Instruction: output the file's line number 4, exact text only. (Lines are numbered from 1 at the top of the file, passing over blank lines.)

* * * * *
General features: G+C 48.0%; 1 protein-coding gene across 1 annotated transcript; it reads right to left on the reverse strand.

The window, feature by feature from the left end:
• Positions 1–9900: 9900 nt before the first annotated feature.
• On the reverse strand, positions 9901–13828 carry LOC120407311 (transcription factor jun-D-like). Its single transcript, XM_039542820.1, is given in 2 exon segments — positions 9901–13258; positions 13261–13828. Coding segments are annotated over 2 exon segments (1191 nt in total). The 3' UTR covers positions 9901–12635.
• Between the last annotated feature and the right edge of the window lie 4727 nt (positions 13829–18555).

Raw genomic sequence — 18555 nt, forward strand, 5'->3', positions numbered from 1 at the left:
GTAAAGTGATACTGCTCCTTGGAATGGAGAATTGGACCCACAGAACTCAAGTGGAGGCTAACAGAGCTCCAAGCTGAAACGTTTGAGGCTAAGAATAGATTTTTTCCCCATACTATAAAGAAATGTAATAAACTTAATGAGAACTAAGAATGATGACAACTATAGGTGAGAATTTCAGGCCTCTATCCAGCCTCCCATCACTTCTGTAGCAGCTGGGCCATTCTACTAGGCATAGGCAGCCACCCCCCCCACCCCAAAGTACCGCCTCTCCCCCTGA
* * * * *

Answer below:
• On the reverse strand, positions 9901–13828 carry LOC120407311 (transcription factor jun-D-like). Its single transcript, XM_039542820.1, is given in 2 exon segments — positions 9901–13258; positions 13261–13828. Coding segments are annotated over 2 exon segments (1191 nt in total). The 3' UTR covers positions 9901–12635.